Three candidates - Jerry Aubry of Milford, Lisa Blackwell of White Lake and Eric Wallis of Highland - spoke. Beth Lewis of Highland was unable to attend; the moderator read her opening and closing statements.
The candidates addressed the biggest financial challenges facing the district.
"Getting the millage to pass and to figure out what to do with those two buildings that are vacant," was Aubry's response.
The operating millage renewal proposal will authorize and renew for 10 years the rate of 18 mills (or $18 on each $1,000 of taxable valuation) on property in the Huron Valley School District, according to the LWV. The purpose of the millage is to provide operating funds, and the estimate of the revenue the district will receive if the millage is approved is about $9,166,000.
"I think the biggest challenge we face every year is uncertainty with our budget," Blackwell said.
She said she prefers to remain optimistic and hopes the millage will pass.
"We've been making cuts for years. We've trimmed all the fat. Any cuts are going to hurt us," she said.
Wallis said whatever gets cut can't impact the success of the students.
"I would move in favor of finding other sources of funding," he said and gave the example of private grant funding.
In addition to funding, all three candidates said divisions within the district have been a problem.
"Besides the budget, I'd have to say I know we've had an issue with communities," Blackwell said. She said although everyone says there are five communities in the district, it isn't always a unified group.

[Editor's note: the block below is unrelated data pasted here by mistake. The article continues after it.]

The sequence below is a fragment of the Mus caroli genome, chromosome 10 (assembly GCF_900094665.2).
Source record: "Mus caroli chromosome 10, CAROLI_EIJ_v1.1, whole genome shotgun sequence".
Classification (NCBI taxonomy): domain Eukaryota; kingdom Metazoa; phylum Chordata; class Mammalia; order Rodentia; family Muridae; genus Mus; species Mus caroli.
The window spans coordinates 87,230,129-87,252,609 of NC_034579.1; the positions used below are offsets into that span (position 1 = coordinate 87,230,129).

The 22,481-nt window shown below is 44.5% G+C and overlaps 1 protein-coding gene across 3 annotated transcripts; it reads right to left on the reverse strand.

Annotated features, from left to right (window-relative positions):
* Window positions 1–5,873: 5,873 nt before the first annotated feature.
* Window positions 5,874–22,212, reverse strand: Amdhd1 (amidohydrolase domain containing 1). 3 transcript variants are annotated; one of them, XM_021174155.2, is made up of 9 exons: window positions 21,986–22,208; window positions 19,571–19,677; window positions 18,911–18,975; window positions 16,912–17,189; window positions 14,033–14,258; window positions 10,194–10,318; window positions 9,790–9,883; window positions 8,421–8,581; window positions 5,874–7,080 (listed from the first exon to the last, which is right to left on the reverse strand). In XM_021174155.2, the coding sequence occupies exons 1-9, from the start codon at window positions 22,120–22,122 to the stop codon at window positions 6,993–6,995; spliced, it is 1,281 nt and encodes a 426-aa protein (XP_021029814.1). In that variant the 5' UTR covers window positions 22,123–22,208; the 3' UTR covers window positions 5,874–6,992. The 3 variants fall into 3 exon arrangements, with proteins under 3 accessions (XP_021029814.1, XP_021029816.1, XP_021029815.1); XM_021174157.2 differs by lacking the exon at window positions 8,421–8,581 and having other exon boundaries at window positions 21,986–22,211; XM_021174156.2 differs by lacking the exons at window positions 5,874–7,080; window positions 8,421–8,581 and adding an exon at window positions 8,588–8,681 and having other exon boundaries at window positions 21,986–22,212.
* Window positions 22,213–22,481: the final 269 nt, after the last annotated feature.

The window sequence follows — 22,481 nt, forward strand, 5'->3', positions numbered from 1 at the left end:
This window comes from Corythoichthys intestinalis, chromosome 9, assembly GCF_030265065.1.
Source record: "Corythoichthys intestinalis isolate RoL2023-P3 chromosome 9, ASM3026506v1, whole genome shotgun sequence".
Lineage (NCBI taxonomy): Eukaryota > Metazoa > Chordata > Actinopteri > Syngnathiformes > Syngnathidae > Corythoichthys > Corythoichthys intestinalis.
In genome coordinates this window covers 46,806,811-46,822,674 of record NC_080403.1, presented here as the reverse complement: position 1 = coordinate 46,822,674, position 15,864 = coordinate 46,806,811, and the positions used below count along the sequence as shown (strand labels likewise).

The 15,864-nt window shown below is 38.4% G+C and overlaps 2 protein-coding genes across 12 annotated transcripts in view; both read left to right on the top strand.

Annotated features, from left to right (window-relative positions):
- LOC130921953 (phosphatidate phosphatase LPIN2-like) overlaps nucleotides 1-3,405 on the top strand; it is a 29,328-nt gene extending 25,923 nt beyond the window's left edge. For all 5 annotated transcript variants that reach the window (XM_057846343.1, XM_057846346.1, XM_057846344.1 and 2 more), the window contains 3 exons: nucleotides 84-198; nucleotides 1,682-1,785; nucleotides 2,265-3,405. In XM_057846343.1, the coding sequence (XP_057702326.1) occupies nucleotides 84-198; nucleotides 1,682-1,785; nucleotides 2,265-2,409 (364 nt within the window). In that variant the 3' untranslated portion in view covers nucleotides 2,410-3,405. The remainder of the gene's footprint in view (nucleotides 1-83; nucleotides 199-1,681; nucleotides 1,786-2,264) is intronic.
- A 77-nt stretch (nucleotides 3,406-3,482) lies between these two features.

"Maybe saying the district is divided is a little too strong, but we're certainly not united," Wallis said.
Aubry agreed and said that communication should be the number one goal.
"It's a Huron Valley community, not me vs. them," he said.
The candidates also discussed teacher evaluations.
"To evaluate teachers and base their pay on the students is tough," Aubry said.
Blackwell said it is unfair to evaluate solely on test scores, because teachers work with all kinds of students.
The candidates were then asked whether they favored four-year requirements for math and foreign language classes. All of the candidates agreed that was not a good idea, because not all students are at the same level.
The candidates also discussed technology and its future in classrooms.
"I firmly believe that it's not only about buying the technology ... it's incorporating the curriculum and teaching the technology," Blackwell said.
Wallis said any new technology in schools needs to be planned.
"The right technology can streamline the education process. It can enhance the education process," he said. "But technology for the sake of technology doesn't help."
Two Open Trustee Positions
Voters will select two candidates for the Huron Valley Schools board of education trustee positions on the Nov. 6 election ballot.
The Huron Valley Education Association (HVEA) has endorsed candidates Aubry and Blackwell. Jim Pearson, of Highland and a retired teacher from Milford High School, said he participated in the HVEA screening process of the candidates.
"I think what we saw here are three fine candidates," he said. "The Huron Valley community is fortunate to have such fine people step forward."